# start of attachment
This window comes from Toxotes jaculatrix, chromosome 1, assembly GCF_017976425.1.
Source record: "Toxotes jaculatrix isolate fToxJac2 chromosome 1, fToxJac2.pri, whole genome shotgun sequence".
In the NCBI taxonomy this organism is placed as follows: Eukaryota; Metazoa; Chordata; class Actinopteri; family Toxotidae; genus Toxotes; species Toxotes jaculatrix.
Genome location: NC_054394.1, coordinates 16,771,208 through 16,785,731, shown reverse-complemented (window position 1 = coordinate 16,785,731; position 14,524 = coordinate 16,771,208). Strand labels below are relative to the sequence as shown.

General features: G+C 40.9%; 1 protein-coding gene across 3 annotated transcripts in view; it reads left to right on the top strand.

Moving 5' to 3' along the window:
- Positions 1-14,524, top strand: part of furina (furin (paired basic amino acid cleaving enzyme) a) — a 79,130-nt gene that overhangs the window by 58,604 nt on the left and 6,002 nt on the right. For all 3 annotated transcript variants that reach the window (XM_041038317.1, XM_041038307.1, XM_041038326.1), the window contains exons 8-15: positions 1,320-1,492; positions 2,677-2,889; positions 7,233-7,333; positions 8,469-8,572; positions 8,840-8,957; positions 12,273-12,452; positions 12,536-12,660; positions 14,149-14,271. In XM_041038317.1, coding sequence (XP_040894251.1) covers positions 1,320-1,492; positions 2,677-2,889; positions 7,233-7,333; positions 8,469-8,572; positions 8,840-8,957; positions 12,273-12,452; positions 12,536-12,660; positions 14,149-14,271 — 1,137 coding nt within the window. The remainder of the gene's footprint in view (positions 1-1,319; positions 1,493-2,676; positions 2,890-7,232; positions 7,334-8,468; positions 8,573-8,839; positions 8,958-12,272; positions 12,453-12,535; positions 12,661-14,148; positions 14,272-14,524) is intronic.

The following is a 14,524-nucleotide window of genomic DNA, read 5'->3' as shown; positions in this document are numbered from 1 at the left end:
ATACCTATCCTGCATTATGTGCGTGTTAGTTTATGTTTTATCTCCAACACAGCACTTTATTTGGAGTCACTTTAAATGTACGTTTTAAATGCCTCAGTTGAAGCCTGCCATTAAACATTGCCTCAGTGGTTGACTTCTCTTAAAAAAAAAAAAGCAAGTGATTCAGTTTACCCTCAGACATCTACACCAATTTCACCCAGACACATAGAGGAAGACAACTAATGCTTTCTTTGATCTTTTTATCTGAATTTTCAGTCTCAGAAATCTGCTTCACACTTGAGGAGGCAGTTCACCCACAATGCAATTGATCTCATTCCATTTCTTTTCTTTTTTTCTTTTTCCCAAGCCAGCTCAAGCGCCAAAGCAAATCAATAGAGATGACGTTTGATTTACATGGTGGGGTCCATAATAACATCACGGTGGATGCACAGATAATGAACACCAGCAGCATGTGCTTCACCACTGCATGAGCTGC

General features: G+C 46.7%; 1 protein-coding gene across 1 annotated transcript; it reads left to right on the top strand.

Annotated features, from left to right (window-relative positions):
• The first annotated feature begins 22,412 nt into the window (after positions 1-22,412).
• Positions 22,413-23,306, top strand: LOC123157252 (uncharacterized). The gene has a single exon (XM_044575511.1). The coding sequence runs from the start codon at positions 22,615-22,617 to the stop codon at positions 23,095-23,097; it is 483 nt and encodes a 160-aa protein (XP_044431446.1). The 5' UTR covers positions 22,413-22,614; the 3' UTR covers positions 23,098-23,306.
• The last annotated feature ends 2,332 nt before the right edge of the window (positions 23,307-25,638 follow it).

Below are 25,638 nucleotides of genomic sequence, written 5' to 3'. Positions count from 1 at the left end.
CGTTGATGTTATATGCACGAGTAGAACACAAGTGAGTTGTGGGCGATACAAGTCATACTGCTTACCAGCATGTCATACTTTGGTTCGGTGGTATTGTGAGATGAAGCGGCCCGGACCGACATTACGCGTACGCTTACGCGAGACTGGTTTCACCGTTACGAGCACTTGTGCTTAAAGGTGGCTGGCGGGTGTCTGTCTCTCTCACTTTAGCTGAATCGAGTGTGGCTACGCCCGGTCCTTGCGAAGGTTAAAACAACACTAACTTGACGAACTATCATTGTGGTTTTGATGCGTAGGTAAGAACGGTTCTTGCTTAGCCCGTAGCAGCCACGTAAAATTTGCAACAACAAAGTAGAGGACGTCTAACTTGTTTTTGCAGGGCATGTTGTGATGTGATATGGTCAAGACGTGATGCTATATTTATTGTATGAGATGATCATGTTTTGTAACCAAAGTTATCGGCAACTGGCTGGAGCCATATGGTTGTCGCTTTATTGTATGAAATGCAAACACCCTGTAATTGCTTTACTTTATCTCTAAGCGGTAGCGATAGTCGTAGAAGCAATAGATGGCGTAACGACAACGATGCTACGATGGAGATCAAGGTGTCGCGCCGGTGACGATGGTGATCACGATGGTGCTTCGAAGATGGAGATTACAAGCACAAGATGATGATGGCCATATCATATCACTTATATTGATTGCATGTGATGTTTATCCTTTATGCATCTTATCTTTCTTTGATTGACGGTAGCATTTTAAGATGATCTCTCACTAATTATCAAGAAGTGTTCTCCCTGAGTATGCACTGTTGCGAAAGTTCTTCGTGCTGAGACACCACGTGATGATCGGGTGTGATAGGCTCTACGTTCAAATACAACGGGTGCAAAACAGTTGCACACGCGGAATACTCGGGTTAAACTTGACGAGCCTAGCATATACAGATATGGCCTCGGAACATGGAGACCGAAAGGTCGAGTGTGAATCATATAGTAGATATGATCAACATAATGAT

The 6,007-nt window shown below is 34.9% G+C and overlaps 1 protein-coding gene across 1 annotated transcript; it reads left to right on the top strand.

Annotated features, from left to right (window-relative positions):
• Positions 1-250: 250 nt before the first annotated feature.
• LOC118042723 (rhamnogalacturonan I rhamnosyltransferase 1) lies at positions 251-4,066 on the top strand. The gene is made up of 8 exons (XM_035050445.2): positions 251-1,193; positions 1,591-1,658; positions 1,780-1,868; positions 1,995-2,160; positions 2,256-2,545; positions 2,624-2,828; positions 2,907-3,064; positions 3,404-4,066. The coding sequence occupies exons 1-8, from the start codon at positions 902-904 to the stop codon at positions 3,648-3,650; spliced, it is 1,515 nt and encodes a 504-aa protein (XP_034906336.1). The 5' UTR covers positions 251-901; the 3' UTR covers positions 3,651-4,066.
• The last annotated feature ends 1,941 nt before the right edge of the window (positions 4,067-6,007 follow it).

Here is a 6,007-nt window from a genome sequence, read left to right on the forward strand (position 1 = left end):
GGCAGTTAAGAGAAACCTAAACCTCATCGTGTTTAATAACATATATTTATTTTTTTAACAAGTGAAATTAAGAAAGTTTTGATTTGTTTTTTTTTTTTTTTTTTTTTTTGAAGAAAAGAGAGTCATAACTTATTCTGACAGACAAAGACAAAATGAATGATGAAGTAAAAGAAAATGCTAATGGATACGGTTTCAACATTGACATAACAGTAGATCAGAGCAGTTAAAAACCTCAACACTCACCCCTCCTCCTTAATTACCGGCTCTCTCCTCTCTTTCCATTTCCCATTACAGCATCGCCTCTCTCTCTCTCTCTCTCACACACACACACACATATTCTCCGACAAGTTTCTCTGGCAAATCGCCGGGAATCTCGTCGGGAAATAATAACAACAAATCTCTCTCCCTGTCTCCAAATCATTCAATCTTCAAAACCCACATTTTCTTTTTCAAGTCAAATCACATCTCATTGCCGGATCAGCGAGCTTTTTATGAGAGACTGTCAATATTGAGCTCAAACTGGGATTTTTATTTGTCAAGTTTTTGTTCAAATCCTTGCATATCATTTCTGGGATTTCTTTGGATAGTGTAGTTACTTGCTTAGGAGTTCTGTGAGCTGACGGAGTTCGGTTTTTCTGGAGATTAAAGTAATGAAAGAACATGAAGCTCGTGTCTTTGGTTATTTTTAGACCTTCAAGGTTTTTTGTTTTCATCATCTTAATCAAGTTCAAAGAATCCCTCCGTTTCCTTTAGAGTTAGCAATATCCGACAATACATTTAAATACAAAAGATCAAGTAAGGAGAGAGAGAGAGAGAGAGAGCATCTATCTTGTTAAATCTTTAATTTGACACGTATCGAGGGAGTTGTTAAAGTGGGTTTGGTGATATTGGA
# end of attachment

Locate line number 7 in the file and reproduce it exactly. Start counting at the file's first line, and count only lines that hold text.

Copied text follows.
- Positions 1-14,524, top strand: part of furina (furin (paired basic amino acid cleaving enzyme) a) — a 79,130-nt gene that overhangs the window by 58,604 nt on the left and 6,002 nt on the right. For all 3 annotated transcript variants that reach the window (XM_041038317.1, XM_041038307.1, XM_041038326.1), the window contains exons 8-15: positions 1,320-1,492; positions 2,677-2,889; positions 7,233-7,333; positions 8,469-8,572; positions 8,840-8,957; positions 12,273-12,452; positions 12,536-12,660; positions 14,149-14,271. In XM_041038317.1, coding sequence (XP_040894251.1) covers positions 1,320-1,492; positions 2,677-2,889; positions 7,233-7,333; positions 8,469-8,572; positions 8,840-8,957; positions 12,273-12,452; positions 12,536-12,660; positions 14,149-14,271 — 1,137 coding nt within the window. The remainder of the gene's footprint in view (positions 1-1,319; positions 1,493-2,676; positions 2,890-7,232; positions 7,334-8,468; positions 8,573-8,839; positions 8,958-12,272; positions 12,453-12,535; positions 12,661-14,148; positions 14,272-14,524) is intronic.